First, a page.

This question about Section 230 has been asked a number of times since Canada ratified the USMCA/CUSMA text that included Article 19.17.2, which says, in part;
“no Party shall adopt or maintain measures that treat a supplier or user of an interactive computer service as an information content provider in determining liability for harms related to information stored, processed, transmitted, distributed, or made available by the service, except to the extent the supplier or user has, in whole or in part, created, or developed the information”
At the time, some Silicon Valley supporters, both in Canada and the US, (“Thank You Professor! “Explaining” Section 230 to Canadians”) crowed that Section 230 of the Communications Decency Act–the 1996 US legislation that over the years has provided internet platforms in the US with broad civil immunity against liability for illegal or harmful third-party content they have distributed or provided access to—had finally come to Canada. Section 230 has been widely abused by platforms that have refused to take down defamatory and damaging content posted by users on their service despite clear knowledge of the existence of that content and the harm caused by it.
Because of limitations inserted into the Agreement, not everyone agreed that CUSMA required Canada to implement Section 230-like immunities for internet platforms. I am certainly in this camp, as I wrote. (“Did Canada get “Section 230” Shoved Down its Throat in the USMCA?”). However, if there was ever any doubt about whether such immunities do not exist in Canadian law, they were dispelled by a recent decision of the Quebec Superior Court (A.B v Google). It cost Google $500,000 (admittedly a rounding error for this company) to get the message.
That clear message is: Section 230 immunities don’t apply in Canada so stop trying to hide behind them.
Prominent IP lawyer Barry Sookman has a detailed post on the case. The plaintiff (whose identity is protected) was wrongly accused by a third party back in 2007 of being a pedophile. The plaintiff attempted to get the original post removed and to have Google take down the link to it. At first Google complied— for its Canadian search service only–but reinstated the link after the 2011 Crookes case in which the Supreme Court of Canada ruled that a hyperlink, by itself, does not constitute publication of the content to which it refers. However, Crookes also led the Court to conclude that once ISPs or other platforms acquire actual or constructive knowledge that their systems are being used to disseminate defamatory content, they may be liable for publishing it unless they take steps to prevent its publication. (For a fuller discussion, see Barry Sookman’s 2011 post on the case here). As a result of Google’s actions (or inaction), the results kept appearing, causing extreme damage and suffering to the plaintiff and his career, despite the fact that he had been wrongly identified. Google was aware of the harm but did nothing.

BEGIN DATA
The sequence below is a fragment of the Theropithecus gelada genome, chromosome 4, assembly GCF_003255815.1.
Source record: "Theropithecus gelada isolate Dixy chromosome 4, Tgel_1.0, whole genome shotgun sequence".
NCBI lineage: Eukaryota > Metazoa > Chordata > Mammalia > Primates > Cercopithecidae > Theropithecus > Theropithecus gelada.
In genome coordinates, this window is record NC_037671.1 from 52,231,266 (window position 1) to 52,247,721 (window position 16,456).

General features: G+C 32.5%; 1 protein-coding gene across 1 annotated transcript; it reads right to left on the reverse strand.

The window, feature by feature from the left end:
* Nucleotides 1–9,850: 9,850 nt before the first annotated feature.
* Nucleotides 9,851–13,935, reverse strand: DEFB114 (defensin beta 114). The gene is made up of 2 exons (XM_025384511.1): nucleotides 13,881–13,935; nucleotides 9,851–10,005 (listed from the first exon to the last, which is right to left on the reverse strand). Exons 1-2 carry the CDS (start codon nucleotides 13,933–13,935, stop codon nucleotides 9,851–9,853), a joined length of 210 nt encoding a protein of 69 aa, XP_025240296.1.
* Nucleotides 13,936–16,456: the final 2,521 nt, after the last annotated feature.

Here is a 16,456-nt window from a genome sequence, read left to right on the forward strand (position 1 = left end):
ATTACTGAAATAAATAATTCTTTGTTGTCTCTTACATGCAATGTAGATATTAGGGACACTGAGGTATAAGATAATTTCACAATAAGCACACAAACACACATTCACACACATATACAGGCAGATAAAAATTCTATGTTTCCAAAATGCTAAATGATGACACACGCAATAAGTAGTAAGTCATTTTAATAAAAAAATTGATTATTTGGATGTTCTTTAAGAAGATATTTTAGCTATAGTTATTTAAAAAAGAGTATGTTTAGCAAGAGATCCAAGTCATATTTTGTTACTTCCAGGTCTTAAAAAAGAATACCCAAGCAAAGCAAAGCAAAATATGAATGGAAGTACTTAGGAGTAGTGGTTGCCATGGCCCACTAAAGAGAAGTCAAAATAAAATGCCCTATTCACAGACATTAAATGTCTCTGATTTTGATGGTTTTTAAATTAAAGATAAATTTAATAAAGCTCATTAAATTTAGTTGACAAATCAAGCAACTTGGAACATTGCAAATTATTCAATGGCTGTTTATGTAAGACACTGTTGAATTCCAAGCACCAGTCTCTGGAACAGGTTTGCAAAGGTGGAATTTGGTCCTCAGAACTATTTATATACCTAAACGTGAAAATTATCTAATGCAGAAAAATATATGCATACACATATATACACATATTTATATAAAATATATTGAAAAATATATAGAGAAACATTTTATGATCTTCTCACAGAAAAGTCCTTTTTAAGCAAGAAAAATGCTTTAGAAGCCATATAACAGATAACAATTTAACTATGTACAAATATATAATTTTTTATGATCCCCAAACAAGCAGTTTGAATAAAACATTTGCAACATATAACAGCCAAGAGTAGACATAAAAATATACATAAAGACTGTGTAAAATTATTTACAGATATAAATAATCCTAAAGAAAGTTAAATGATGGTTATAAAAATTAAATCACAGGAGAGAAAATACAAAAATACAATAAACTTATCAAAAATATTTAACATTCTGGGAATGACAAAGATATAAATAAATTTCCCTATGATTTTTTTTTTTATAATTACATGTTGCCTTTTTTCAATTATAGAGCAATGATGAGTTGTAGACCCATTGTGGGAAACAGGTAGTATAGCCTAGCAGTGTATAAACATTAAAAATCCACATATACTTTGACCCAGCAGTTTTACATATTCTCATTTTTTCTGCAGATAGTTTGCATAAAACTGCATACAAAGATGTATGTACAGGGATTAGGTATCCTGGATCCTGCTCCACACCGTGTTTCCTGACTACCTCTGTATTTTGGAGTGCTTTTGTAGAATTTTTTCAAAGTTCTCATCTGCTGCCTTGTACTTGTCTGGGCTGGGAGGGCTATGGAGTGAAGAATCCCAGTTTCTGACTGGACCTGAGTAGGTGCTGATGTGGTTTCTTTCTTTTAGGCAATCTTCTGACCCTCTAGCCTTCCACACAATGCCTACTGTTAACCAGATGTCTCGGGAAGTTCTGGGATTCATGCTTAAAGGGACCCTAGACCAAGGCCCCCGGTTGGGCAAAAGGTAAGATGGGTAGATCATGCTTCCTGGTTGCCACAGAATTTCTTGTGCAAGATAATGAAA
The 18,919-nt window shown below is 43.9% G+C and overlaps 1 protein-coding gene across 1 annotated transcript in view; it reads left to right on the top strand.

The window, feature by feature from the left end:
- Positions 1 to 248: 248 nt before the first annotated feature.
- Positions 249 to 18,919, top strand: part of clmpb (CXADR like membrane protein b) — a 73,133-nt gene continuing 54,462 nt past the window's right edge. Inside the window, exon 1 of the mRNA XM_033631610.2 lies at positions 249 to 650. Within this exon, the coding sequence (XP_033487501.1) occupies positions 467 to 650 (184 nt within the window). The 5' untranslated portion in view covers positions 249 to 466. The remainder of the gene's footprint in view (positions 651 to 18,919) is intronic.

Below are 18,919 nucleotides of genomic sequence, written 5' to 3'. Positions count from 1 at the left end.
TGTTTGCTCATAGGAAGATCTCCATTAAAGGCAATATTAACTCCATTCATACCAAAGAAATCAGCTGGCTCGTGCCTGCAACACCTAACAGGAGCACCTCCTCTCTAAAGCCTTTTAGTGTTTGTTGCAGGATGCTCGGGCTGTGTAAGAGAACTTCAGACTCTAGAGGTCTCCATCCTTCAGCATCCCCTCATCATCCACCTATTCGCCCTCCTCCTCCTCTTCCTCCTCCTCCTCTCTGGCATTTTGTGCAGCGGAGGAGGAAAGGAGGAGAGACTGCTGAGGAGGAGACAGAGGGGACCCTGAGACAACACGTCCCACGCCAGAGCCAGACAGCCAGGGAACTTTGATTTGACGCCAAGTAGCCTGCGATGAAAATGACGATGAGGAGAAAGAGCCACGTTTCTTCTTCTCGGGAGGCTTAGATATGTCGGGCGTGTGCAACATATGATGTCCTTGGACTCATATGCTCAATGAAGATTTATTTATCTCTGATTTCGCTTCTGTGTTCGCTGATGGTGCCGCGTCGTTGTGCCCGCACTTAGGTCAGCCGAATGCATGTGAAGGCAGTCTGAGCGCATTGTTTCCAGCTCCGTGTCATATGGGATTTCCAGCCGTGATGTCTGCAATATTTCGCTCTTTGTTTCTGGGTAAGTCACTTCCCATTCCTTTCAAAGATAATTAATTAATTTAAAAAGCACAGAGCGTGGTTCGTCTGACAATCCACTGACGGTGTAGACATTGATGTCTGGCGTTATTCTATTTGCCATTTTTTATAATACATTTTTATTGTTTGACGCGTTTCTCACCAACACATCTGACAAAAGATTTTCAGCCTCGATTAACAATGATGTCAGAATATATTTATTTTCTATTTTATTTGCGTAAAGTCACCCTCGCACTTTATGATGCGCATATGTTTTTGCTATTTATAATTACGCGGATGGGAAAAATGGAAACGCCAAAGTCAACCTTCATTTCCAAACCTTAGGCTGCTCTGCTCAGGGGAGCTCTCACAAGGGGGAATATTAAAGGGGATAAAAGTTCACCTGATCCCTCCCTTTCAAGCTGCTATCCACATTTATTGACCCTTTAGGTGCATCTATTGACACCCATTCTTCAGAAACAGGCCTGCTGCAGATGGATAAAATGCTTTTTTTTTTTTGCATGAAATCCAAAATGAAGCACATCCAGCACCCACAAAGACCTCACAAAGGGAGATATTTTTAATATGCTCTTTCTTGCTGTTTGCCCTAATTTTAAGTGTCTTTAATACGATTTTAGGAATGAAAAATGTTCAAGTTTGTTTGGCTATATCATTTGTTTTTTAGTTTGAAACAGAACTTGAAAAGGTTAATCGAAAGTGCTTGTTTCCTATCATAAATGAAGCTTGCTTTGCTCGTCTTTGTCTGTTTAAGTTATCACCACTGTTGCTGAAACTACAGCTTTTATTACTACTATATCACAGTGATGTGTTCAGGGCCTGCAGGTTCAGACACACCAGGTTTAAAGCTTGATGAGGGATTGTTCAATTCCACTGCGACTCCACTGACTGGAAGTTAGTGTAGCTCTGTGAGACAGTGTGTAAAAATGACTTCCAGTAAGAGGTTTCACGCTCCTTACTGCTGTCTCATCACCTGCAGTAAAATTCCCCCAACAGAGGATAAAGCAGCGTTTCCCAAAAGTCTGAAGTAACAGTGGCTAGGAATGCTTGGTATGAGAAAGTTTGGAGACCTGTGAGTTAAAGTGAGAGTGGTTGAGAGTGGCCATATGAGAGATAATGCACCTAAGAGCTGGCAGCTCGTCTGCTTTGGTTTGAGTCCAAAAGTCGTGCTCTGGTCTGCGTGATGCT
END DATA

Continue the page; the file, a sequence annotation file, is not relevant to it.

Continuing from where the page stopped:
The judge summarized Google’s actions as follows;
Google variously ignored the Plaintiff, told him it could do nothing, told him it could remove the hyperlink on the Canadian version of its search engine but not the U.S. one, but then allowed it to re-appear on the Canadian version after a 2011 judgment of the Supreme Court of Canada in an unrelated matter involving the publication of hyperlinks. Google finally settled on the position that the Canadian version of Google Search will remove the “STC”, i.e. snippet (short extract from the website), title of the website, and cache (stored snapshot of the website at issue) attached to the hyperlink for the Defamatory Post, but not the hyperlink itself. As for other country-specific versions of Google Search, including that of the U.S., the link and the STC would remain.
Google argued that Quebec law (which provides for platform immunity against publishing defamatory content provided that the platform has no knowledge of the defamation) did not apply, and even if it did, it must be interpreted in a way that is consistent Article 19.17.2 of the USMCA/CUSMA. As Sookman puts it;
“Specifically, Google argued that CUSMA requires that the (Quebec) Civil Code liability be constructed as broadly as s.230 of the Communications Decency Act (CDA), a controversial law that provides wide immunity to service providers and which would shield Google from defamation claims brought against it in the United States.”
The Court wasn’t buying this argument. As I have noted elsewhere, when CUSMA was ratified in Canada, an implementation bill was introduced into Parliament to bring Canadian laws into conformity with commitments made in CUSMA. But there were no legislative changes introduced as a result of Article 19.17.2—because none were required. The Article was subject to a footnote that indicated that Canada could comply “through its laws, regulations, or application of existing legal doctrines as applied through judicial decisions.” In other words, secondary and vicarious liability for defamation continues to apply in Canada.